A Feast of Maledictions: A Poetic Analysis of Pamilerin Jacob’s “Memory for Dinner” | Ebubechukwu Bruno Nwagbo 

MEMORY FOR DINNER | Pamilerin Jacob

again, tonight i feast on yesteryears

place the heart in a blender, grind.

 

bind my feet with a nightmare, pulled out

of a lover’s mouth:

we used to chew on each other’s tongues, like cookies.

kisses were daily delicacies, homemade.

how does one pay homage, to ache

with a mouth full of dross?

 

tonight,      i withdraw from the altar of healing

for you.      i have earned the license to swallow

the nails, you drove into my head.      tonight

 

i feast on yesteryears, & the softest parts are filled

with your voice:  your tongue swirling

behind my ears,  devouring,  deflowering

conscience

 

& the hardest parts of our story, always come

wearing water. wetting withered

portions of my crooked tongue: your name

is hot water in my mouth…

 

a mirror is how you put

a face to a disease. how you bite the lip

of a god in retrospect / eat glass, to train the belly

to withstand famine

 

tonight, before the mirror

i chew my tongue alone

sour lump of memory

floating in my mouth

a feast of maledictions….

 

Whoever must have caused the poet to write this poem must have really hurt him deeply. Whatever experience that birthed this piece must have been a skin-deep experience, too close to the heart. For the poet persona to relieve his love experience as a nightmare, it means the lover must have turned great relationship dreams to a horrible reality, a scary memory. For the poet to deploy the image of the heart being put in a blender;

“again, tonight i feast on yesteryears

place the heart in a blender, grind”

it depicts how heartless the ex-lover crushed his/her heart.

 

In “Memory for Dinner” we get familiarized with how bad memories could be eaten as dinner.

Memories are testimonies that yesterday happened. Sometimes when we are faced with challenges, we return to great memories and feed on good times from yesterday to get strength to face the challenges of today and tomorrow. But what happens when all the memory you have is one that you rather not remember?  Memories you are trying to heal from? From stanza three, we can infer that the poet persona has tried over time to wipe off the memory of the lover and the terrible nails of betrayals with which it is nailed in his/her heart and head. However, he can’t, because he is bound to feast from yesteryears. By “eating this dinner from yesteryears” he is bound to obstruct that healing process:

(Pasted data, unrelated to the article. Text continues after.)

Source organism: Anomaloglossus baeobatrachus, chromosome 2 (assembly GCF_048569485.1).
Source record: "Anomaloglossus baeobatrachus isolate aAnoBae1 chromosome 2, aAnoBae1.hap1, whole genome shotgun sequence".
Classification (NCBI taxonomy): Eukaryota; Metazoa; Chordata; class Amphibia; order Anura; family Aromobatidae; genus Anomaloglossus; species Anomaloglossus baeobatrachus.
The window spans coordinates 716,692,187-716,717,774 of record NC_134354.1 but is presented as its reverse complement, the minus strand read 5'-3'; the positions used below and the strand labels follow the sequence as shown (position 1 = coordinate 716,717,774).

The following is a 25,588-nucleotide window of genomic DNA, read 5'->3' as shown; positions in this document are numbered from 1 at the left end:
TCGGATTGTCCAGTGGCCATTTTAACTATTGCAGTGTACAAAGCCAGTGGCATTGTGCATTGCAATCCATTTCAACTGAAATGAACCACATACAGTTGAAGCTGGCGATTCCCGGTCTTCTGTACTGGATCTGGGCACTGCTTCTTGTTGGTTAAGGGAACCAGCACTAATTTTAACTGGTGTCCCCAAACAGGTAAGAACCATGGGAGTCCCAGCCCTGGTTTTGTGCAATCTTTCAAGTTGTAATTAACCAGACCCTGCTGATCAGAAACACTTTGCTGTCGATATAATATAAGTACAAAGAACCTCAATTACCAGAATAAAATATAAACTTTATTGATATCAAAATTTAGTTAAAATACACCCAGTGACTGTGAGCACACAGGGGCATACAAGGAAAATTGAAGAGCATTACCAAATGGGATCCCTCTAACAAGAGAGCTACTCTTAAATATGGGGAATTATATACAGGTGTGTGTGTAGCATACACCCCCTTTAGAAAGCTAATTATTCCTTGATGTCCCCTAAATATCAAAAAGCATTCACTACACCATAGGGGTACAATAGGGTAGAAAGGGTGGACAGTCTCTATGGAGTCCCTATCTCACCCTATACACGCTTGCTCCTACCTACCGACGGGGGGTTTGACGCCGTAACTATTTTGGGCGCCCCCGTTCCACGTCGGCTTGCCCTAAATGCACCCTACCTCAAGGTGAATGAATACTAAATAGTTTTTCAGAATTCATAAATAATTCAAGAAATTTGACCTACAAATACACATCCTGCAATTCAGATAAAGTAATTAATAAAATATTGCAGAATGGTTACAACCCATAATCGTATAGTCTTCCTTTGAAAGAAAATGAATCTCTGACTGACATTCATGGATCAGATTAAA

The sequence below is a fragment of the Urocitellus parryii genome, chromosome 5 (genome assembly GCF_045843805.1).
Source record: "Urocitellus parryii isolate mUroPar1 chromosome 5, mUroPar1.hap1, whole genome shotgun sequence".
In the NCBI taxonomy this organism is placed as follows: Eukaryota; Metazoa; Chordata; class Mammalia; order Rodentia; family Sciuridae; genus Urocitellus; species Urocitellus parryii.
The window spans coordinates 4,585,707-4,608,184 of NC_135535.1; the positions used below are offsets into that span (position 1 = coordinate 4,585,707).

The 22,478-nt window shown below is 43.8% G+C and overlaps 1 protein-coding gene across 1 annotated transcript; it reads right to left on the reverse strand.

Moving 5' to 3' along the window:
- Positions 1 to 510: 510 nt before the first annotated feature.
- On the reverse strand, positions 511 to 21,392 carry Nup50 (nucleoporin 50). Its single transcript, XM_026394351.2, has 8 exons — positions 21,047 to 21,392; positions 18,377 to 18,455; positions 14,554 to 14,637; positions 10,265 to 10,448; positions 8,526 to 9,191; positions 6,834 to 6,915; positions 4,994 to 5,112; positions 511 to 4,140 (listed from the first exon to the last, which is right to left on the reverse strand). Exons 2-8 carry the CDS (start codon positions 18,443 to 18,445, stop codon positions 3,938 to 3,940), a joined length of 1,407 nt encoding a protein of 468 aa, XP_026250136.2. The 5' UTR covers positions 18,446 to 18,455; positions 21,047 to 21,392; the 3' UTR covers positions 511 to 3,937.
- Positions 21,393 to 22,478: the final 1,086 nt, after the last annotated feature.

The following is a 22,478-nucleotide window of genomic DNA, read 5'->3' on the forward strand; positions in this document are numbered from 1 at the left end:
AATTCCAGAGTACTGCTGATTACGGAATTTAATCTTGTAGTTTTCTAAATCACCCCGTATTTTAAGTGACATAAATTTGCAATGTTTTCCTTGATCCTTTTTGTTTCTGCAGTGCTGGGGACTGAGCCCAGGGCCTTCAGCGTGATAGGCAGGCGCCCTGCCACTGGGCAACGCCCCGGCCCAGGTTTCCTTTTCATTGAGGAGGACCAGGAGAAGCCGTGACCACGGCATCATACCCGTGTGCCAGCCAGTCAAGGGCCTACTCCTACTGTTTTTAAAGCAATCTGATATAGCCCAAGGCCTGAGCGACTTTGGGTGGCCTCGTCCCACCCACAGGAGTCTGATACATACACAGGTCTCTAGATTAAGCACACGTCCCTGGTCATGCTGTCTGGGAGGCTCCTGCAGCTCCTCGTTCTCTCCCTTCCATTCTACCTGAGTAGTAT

“…tonight,  i withdraw from the altar of healing

for you.      i have earned the license to swallow

the nails, you drove into my head.      tonight.”

Reading these lines:

we used to chew on each other’s tongues, like cookies.

kisses were daily delicacies, homemade

one is convinced that the poet persona who was blissfully in love has been woefully battered and betrayed. The poet compares his love experience to a dinner—one that tasted like cookies and homemade delicacies while eaten, but has become a bad dinner when regurgitated. We can deduce that the poet is having a bad dinner from the following reasons:

  • the dinner is forced (stanza 2)
  • it tastes like garbage or chaff (stanza 2)
  • it is painful to swallow as it passes through the throat like nails (stanza 3)
  • it tastes like hot water (stanza 5)
  • it disrupts healing (stanza 3)
  • it is likened to eating a disease (stanza 6)
  • it feels like chewing glass (stanza 6)
  • it is likened to a famine (stanza 6)
  • it is eaten alone (stanza 7)
  • it is sour (stanza 7)
  • it leaves the mouth blistered with curses (stanza 7)

In his choice of words, Pamilerin Jacob uses strong metaphoric words to express the sad theme of the poem. Dysphemisms such as tonight, nightmare, ache, dross, swallow, nails, ache, devour, deflower, hardest, withered, crooked, hot, disease, famine, sour, lump and malediction are used to disparage and heap invective on the poet persona’s ex-lover. The poet Pamilerin Jacob uses deliberate diction to drive home the message of betrayal which is at the heart of the story.

The tone of the poem is that of regret. The poet persona is passing through extreme suffering, grief and pain. He expresses his griefs using strongly-worded invectives. His mood is lonely, sour and bitter. We can feel his aloneness in his grief. At the end of the poem a reader is bound to share in the poet’s devastation and nightmarish experience.

Pamilerin Jacob through the manipulative use of language, haunting imageries and dysphemism gives us a ticket to feast on memories and invites us to this feast of malediction with him if we have ever been hurt or betrayed in love.

Ebubechukwu Bruno Nwagbo
Moderator, PIN ANNUAL FOOD POETRY CONTEST

 

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